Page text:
I came upon this lovely intersection, which had a pretty yellow church, and art museum, and a large library. I went into the library to get a card, and was disappointed to discover that in Colombia, libraries have membership fees! The cheapest membership allows you to take out three books at a time for a five-day period. For more money, you can take out videos and other materials as well, with increasing numbers and increasingly long time limits. Libraries should be free, dammit! For shame, Colombia, for shame!
In any case, I moved on to the main square, called Plaza Bolivar, where people of all ages were out enjoying the Sunday afternoon.
In this last picture, you can see the Biciclovia. Every Sunday, the city of Bogota closes the main street to traffic, and Seventh Ave becomes a lane for bicycles, rollerbladers, pedestrians, dog-walkers, and little kids being pulled in fake plastic cars. Vendors with brightly colored umbrellas sell their wares- fruit, candy, jewelry- along the way. I mostly managed to get pictures of the slower-moving or stationary sights along the Biciclovia; there were some really delightful faster-moving sights as well-- like the guy carrying his dog on his bicycle. The dog had her back paws resting on the man's lap, and her front paws on the handlebars, just inside of where the man was holing them. Adorable! Also, an old, frail-looking man in royal blue sweats and a baseball cap, cruising along on a rusty old bike. Anyway, here's what I did manage to take pictures of:
At one point, a military guy asked to search my bag (I assume in an effort to prevent terrorism), so in return I took his picture. I enjoy taking photos of police/military; there are more to come of the men in riot gear near the march I saw this past Saturday. My perception of military culture is that it's very impersonal: you are the uniform, you do what you're told without questioning, etc. Taking a photograph seems very personal- it is a record of the individual, not the role. So here he is:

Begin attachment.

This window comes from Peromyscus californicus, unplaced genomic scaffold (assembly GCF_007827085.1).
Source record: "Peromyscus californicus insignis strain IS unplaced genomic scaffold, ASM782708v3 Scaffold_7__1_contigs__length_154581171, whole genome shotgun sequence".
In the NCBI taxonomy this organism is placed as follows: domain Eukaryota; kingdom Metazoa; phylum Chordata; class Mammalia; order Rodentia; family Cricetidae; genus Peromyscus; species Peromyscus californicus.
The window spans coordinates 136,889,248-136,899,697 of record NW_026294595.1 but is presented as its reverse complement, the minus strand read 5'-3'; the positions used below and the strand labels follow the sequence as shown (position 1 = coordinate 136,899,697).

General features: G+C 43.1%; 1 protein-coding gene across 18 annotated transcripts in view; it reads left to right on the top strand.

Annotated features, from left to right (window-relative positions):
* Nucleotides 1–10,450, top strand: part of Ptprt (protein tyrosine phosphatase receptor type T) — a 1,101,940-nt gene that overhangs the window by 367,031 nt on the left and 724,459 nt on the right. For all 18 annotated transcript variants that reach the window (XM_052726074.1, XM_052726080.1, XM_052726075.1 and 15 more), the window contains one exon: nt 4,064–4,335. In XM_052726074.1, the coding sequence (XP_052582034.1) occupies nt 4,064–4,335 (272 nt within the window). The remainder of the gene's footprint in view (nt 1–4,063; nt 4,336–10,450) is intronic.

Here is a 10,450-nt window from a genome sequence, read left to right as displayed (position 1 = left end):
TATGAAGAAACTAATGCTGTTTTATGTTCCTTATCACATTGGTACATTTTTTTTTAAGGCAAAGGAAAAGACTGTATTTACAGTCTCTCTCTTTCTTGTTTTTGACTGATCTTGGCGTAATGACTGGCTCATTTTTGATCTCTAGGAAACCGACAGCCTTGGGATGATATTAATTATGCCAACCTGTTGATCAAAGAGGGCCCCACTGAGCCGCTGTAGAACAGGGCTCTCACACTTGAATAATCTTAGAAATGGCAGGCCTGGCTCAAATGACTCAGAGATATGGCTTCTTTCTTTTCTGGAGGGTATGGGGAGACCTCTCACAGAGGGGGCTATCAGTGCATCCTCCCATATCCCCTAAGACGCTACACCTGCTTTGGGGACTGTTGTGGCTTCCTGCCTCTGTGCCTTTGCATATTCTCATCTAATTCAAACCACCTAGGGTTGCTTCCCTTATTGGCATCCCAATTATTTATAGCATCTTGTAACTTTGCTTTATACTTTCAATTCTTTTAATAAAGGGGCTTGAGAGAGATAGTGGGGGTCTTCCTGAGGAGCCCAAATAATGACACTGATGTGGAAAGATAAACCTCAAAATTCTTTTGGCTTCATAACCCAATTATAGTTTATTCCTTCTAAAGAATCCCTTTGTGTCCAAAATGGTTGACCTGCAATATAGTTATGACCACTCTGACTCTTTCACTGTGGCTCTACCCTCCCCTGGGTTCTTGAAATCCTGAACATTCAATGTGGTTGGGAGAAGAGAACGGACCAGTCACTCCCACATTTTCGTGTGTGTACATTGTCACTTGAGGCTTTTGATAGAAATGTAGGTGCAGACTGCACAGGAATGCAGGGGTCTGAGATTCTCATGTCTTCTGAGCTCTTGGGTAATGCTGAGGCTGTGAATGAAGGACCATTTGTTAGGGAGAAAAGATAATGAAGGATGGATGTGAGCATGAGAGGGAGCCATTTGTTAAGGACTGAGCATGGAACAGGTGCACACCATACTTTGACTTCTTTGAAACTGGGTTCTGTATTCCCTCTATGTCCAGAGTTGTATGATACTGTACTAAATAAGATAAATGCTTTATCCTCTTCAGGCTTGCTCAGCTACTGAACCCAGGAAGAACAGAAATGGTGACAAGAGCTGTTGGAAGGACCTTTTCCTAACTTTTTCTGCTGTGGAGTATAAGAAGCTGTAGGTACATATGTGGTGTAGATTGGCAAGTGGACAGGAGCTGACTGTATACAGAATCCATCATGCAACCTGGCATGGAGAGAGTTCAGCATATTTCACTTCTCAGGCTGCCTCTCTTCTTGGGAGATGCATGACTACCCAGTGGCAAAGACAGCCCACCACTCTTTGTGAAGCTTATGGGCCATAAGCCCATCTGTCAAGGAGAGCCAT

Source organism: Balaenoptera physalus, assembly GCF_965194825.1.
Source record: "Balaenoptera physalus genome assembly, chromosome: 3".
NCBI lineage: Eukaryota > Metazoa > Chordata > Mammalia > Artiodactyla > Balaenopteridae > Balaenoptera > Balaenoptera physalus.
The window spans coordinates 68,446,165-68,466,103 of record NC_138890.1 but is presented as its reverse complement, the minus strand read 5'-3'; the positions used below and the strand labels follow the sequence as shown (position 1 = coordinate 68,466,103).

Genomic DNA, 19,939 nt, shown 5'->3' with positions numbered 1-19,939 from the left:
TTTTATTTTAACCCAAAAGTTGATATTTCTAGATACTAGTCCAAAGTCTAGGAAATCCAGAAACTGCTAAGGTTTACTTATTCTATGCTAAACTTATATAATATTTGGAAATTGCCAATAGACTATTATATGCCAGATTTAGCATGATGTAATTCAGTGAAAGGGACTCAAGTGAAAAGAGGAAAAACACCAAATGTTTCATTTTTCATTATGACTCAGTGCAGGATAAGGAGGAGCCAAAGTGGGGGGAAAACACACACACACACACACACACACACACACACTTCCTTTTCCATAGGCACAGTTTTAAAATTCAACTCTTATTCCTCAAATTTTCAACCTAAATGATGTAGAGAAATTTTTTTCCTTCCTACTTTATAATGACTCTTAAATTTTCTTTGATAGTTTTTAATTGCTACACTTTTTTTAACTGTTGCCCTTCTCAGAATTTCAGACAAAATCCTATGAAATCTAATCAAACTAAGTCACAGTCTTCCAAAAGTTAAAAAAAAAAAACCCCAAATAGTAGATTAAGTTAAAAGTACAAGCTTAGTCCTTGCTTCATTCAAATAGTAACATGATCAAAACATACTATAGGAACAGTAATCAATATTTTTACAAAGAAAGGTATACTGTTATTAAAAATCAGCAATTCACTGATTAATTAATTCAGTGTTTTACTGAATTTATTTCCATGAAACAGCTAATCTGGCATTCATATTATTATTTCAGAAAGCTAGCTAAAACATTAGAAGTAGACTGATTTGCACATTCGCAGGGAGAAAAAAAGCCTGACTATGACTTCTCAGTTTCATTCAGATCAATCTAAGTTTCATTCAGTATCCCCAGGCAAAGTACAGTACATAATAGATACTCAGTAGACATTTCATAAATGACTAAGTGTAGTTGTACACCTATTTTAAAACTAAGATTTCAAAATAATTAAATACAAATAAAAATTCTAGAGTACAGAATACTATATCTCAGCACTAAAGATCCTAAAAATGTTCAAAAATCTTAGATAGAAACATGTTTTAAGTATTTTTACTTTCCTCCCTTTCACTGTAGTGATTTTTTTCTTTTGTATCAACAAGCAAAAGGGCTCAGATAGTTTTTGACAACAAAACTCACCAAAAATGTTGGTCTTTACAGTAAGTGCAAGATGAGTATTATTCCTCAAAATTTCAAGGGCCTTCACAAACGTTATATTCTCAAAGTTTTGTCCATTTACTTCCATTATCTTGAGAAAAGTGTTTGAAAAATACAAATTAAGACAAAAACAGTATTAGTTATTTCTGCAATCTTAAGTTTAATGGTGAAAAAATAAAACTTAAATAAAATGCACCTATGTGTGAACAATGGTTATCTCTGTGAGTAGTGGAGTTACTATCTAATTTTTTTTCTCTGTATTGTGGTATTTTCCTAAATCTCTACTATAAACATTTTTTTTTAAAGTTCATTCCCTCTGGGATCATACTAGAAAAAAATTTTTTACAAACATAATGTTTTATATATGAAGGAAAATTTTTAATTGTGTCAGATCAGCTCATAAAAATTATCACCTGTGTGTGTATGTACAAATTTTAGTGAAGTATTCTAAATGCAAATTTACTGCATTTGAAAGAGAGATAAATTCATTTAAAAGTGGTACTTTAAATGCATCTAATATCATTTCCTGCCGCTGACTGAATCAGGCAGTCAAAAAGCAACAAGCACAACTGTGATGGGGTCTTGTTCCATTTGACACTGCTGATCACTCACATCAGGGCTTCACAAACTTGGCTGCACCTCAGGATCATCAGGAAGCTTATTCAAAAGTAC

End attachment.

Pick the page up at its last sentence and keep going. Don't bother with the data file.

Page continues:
I walked along the Biciclovia for maybe a half mile before turning back. At one point, I stopped into an old church and sat in a pew for some moments, thinking. On my way back out the door, two girls ran by laughing and chasing each other, and I thought to myself, God is out there more than in here.
As I headed back up the hill toward my apartment, the sky darkened and filled with clouds.
On my way back home, I stopped in at a hostel to ask for a job, and chatted with some people who were staying there. I left my contact information with the boss, and I told me to check back in a month.
It started to drizzle.
When the drizzle turned into a full-blown rain storm, I was in a cute little plaza which I've since realized is actually a bit of a social center in my neighborhood. I ducked into the nearest cafe to stay dry, and sipped on a hot chocolate while I read my current book, Hija de la Fortuna (Isabel Allende's Daughter of Fortune, in Spanish). When the rain had subsided, I snapped a quick photo of the plaza and headed home- an afternoon well spent!